To see whether the FAP-positive stromal cells contributed to tumours’ resistance to vaccination, the mice were either vaccinated then injected with lung cancer cells to induce a tumour, or given the vaccine when the tumour was at a stage when it could be detected by touch. The researchers assessed the effectiveness of the vaccine with or without the FAP cells present in the tumour.
The researchers also compared tumours taken from the normal mice and the DTR mice that had been treated with diphtheria toxin.
What were the basic results?
By looking at the proteins produced by the FAP-positive cells, the researchers determined that some of the cells possessed some of the same markers as ‘mesenchymal stem cells’ (which can mature into other types of cells such as bone and cartilage cells) and ‘fibrocytes’ (which are found in connective tissue).
Vaccinated mice showed less tumour growth than mice that were not given the vaccine prior to injection with tumour cells. If the vaccine was given after the tumour had formed, it did not slow subsequent growth of the tumour. However, if FAP-positive cells were knocked out then tumour growth was fully suppressed. In animals that had not received any vaccination, removal of FAP-positive cells slowed the growth of tumours.
The researchers then looked at markers of an immune response generated by the presence of a tumour. They found that the loss of FAP-positive stromal cells arrested the growth of tumours that had induced an immune response but not of tumours that had not.
The researchers then looked at the tumour tissue. They found that growth arrest was associated with a 60% decrease in the number of viable cells (both cancer and stromal cells) per gram of tumour. The researchers found that the tumour cells contained the proteins TNFα and IFNγ, two inflammatory proteins that may be involved in causing cell death. If mice were given antibodies that neutralised the effects of these proteins, the depletion of FAP positive cells had a reduced effect upon the arrest of tumour growth.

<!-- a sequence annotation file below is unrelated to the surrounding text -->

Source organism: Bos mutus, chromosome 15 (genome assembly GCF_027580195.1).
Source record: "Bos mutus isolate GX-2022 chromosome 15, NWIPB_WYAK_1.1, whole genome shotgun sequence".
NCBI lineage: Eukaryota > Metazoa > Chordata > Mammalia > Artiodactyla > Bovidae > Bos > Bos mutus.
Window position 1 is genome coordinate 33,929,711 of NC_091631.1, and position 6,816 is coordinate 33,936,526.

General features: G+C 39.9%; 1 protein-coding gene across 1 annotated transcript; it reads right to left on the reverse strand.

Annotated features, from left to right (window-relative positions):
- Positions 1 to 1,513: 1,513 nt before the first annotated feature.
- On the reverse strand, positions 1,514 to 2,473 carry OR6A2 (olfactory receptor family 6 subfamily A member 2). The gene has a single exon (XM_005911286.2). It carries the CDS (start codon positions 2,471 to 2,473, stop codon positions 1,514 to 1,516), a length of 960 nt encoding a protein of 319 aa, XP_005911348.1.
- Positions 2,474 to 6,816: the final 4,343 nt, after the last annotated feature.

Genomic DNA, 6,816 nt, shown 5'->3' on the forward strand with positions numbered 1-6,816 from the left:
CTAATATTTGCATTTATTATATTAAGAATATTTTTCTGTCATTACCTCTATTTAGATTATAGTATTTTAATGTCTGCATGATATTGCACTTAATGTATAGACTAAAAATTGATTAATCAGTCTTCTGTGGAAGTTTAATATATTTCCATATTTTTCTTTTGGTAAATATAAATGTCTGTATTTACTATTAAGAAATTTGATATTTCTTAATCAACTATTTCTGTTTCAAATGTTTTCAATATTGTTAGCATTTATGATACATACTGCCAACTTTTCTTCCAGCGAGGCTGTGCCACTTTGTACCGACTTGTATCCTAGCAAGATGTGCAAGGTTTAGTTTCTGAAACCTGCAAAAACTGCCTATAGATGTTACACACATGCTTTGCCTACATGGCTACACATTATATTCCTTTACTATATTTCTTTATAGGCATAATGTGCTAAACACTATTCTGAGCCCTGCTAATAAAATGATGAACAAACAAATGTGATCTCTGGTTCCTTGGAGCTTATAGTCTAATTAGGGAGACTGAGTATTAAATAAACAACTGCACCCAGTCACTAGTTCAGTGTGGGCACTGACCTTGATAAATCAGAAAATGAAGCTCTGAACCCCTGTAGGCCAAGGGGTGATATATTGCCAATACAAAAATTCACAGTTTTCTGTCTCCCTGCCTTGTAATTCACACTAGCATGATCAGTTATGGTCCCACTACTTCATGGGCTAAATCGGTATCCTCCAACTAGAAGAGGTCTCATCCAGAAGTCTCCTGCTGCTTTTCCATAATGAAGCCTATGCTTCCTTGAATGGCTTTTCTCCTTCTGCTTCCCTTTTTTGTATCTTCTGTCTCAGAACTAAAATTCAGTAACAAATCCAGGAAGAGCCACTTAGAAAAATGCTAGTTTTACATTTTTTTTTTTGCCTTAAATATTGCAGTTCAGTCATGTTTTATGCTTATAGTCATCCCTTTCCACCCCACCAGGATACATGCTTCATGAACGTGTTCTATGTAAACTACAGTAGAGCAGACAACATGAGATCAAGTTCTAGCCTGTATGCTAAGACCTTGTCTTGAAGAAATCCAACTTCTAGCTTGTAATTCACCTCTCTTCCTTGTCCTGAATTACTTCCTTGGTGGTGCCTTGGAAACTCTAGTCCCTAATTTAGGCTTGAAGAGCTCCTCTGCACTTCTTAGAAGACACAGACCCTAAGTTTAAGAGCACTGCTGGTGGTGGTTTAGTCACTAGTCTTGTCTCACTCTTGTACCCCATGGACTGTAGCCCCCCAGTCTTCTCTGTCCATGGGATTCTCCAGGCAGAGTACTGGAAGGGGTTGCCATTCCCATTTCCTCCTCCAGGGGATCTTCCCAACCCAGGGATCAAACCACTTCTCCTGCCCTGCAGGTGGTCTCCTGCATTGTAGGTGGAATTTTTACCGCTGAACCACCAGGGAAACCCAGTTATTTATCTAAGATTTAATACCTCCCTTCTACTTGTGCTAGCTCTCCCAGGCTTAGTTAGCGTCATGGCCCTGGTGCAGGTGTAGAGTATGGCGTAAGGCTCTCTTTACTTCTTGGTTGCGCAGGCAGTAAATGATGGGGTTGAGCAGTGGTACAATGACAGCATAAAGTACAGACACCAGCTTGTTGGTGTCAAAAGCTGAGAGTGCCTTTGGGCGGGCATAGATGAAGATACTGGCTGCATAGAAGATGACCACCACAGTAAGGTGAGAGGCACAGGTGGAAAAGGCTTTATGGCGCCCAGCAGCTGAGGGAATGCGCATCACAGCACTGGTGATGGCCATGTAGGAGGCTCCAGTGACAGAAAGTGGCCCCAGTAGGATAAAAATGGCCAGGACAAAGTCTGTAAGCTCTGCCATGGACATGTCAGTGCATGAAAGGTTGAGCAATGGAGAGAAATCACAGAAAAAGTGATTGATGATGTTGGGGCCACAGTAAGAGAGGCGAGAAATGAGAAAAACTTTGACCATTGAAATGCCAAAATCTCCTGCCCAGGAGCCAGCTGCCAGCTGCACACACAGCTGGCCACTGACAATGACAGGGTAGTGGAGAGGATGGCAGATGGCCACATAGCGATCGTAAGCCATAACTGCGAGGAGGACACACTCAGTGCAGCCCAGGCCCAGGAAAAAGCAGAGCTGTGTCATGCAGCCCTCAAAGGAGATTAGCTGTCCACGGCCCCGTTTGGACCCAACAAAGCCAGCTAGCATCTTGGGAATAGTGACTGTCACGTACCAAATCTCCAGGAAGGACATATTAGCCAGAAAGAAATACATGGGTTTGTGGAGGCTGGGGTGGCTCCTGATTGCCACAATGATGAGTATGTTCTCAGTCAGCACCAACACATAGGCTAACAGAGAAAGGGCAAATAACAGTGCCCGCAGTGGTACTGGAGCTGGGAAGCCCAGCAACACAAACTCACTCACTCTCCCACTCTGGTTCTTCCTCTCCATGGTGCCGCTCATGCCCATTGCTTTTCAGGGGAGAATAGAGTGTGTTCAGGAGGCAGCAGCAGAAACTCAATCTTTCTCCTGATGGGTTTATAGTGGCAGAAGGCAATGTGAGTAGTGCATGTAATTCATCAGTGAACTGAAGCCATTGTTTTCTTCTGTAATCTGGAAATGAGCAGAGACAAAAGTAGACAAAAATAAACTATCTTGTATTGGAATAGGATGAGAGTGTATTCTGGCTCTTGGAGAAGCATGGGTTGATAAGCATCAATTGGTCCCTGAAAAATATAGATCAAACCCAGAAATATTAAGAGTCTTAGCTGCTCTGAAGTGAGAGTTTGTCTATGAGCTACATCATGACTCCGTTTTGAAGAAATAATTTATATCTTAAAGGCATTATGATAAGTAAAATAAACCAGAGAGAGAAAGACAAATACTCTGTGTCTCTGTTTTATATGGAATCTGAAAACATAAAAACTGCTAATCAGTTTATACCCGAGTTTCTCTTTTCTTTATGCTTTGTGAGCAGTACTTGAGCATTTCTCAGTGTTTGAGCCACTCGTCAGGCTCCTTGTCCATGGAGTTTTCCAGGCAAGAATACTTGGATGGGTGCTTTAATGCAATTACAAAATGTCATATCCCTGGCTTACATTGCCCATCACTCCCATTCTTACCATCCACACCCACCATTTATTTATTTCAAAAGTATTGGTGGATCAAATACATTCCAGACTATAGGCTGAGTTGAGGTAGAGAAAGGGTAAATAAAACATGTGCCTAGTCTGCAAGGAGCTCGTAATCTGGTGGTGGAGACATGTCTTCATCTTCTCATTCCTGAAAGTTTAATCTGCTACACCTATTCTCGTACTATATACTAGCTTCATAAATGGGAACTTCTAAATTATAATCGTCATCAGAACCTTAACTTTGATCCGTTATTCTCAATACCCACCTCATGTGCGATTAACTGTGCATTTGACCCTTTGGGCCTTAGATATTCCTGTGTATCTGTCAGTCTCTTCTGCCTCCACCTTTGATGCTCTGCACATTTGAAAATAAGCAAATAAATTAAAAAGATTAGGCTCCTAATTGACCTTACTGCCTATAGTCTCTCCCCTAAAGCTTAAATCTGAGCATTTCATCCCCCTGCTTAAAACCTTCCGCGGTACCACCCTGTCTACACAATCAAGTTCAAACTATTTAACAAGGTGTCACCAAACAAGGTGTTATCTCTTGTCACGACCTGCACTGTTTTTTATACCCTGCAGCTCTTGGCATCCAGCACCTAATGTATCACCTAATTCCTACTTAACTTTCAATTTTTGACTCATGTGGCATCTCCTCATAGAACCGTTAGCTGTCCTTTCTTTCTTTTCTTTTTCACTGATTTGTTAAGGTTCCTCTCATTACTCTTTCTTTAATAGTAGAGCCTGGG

How did the researchers interpret the results?
The researchers said that FAP-expressing cells play a functional role in the “immune-suppressive component of the tumour microenvironment”.
They suggested that one of the normal roles that FAP-positive stromal cells may have is to protect tissue from immune responses, however in the case of tumours this may be “catastrophically inappropriate”. They suggest that interfering with the mechanisms underlying the suppression of the immune response by the stromal cells may complement current cancer immunotherapy.
This was well conducted basic research that furthers the understanding of how cells interact in a tumour. Vaccine therapies are already used in the prevention of some cancers such as cervical cancer, but this study highlights one mechanism that may currently prevent the effectiveness in immunotherapy for developed tumours.
In the long-term it may lead to new drug targets being investigated and promote vaccine-based therapies as an option in cancer treatment. However, while this research in genetically modified mice provides a good starting point for future studies, at the moment it has limited immediate direct relevance to human therapies.